Lemonade, a fintech company based in Nigeria that is backed by YC, looks to stand out in the African remittances market

Lemonade, a fintech startup in Nigeria that helps Africans send and receive money from and to their home countries, is not unique. However, the startup believes it has a special sauce that makes it stand out.

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Ridwan Olalere, Rian Cochran, and a participant of Y Combinator’s W21 batch last years, Lemonade Financing allows Africans to send and receive money in an efficient, affordable, and quick way from home. The app allows users to keep their balances in the currencies they value and convert them easily.

The company provides instant international and local transfers to Ghana, Kenya and Nigeria. It also makes international transfers at the market rate. There are many companies that offer the same service, so how is a Nigerian company, which is still in its early stages, different?

“Cross-border payments to Africans have three major problems: long transaction completion times and restrictions on use. They also charge steep fees. These issues make it difficult for Africans to use platforms for international transactions, particularly peer-to-peer.

“WorldRemit and TransferWise, for example, allow Nigerians to send money but not receive it. PayPal works in the reverse, allowing Nigerians to send money but preventing them from receiving it. The wait time for international funds transfer can take up to four days. This is similar to Western Union. This delay is often compounded by the fact that Africans are often required to pay more than the global average.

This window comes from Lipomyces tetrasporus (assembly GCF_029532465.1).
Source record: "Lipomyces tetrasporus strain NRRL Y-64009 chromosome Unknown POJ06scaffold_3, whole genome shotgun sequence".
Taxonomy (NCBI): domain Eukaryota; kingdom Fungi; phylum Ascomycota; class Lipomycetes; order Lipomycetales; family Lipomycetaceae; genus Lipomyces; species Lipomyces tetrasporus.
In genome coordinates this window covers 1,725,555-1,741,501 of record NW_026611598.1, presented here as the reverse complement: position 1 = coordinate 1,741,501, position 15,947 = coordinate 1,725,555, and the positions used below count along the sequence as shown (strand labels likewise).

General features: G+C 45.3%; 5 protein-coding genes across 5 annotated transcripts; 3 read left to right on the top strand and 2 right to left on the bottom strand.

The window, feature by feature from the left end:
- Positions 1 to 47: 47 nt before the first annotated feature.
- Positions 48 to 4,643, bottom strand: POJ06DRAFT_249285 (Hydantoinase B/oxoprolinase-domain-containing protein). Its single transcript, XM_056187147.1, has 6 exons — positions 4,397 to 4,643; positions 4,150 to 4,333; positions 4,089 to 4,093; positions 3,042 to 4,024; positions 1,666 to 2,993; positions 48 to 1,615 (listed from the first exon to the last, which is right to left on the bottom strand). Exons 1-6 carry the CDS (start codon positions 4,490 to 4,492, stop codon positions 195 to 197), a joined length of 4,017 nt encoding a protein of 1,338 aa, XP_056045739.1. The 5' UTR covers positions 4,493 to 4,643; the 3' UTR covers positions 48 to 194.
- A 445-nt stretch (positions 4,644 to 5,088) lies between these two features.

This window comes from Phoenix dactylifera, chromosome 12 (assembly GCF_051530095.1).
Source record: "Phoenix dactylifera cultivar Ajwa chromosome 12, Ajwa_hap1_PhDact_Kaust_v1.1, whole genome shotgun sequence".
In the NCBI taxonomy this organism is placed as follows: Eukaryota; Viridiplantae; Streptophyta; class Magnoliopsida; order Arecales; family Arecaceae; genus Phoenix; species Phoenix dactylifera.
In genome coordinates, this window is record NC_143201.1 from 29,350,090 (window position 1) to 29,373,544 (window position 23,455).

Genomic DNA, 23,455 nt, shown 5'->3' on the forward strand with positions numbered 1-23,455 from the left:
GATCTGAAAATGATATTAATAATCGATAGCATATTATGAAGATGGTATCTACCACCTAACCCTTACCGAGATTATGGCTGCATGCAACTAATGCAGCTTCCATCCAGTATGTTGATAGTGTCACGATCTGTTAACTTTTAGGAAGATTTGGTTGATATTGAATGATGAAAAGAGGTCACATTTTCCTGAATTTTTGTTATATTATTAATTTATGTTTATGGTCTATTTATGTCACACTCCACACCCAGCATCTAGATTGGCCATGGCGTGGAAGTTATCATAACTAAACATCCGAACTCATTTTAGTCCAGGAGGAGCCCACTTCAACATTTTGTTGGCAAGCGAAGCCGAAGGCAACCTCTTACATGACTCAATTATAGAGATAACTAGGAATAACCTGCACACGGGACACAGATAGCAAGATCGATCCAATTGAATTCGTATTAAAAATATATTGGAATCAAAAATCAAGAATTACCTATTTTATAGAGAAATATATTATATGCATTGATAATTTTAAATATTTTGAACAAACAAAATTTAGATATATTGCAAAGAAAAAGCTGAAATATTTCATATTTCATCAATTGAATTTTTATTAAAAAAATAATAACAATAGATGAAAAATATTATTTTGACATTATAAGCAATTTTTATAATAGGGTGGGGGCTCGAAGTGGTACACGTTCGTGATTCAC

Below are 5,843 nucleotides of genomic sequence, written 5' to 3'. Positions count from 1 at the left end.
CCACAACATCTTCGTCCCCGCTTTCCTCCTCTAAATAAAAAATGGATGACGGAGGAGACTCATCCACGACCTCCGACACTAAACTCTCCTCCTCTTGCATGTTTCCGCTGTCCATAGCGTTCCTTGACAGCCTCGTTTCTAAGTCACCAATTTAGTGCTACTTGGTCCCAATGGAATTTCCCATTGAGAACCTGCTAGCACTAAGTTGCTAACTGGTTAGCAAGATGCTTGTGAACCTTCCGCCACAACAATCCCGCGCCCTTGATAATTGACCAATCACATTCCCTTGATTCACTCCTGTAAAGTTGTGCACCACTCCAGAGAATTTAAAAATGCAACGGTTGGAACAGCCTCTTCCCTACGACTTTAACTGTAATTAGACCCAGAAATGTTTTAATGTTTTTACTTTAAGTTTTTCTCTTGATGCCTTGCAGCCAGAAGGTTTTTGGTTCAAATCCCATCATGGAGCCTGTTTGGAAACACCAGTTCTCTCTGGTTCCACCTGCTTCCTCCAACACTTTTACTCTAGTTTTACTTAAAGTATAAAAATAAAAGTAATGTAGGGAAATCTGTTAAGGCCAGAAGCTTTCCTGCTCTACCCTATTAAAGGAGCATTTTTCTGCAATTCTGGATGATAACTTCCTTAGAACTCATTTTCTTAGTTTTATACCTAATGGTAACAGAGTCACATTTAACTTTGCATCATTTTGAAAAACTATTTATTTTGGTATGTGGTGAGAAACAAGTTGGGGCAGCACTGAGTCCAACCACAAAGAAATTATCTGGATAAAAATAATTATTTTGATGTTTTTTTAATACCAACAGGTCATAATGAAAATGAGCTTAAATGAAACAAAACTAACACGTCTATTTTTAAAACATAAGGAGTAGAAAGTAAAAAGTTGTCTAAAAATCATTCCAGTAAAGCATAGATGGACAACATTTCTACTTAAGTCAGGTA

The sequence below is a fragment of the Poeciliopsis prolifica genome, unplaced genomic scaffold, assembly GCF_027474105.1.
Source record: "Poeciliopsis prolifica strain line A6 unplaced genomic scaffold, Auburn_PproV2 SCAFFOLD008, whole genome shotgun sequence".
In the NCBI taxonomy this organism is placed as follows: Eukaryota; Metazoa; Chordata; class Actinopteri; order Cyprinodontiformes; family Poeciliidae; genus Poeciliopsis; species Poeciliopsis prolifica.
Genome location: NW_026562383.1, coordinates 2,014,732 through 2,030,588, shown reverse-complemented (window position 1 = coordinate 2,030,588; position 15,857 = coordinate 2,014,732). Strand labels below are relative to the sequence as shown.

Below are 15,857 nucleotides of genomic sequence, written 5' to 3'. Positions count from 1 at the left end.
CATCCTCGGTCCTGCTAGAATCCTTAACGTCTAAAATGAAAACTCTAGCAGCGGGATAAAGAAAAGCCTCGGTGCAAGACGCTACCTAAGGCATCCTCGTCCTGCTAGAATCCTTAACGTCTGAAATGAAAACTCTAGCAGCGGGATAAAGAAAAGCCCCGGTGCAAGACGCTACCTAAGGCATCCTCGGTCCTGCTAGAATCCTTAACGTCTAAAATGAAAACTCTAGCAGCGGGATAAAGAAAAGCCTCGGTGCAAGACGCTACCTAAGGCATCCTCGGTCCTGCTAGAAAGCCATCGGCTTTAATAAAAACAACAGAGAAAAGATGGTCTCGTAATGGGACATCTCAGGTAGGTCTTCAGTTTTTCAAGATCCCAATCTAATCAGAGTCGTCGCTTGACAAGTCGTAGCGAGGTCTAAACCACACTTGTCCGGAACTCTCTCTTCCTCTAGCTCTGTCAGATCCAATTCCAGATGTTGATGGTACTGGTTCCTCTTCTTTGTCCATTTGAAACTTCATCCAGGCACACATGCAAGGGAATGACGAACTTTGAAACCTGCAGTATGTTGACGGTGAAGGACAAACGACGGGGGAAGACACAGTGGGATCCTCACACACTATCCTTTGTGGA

Lemonade claims that Lemonade is faster, more affordable, and allows users to change currencies. Lemonade claims it has thousands of users in North America and Europe. In the wake of its participation in Y Combinator, raised a pre-seed round of US$725,000 that included the likes of Ventures Platform and Acuity Venture Partners.

Lemonade intends to expand to Ghana in the coming year and has a variety of new product offerings, including payments for bills and most importantly, its Cards feature.

Olalere stated that “users will be able create virtual Naira or Dollar cards to complete transactions online on local and international sites.”

Lemonade is not the only company that has this technology. However, it offers the additional benefit of creating unlimited cards and offering rewards through its cashback program.

Olalere stated that customers will be able use their cards to pay global services such as Apple Music, Spotify, Amazon and GooglePay.

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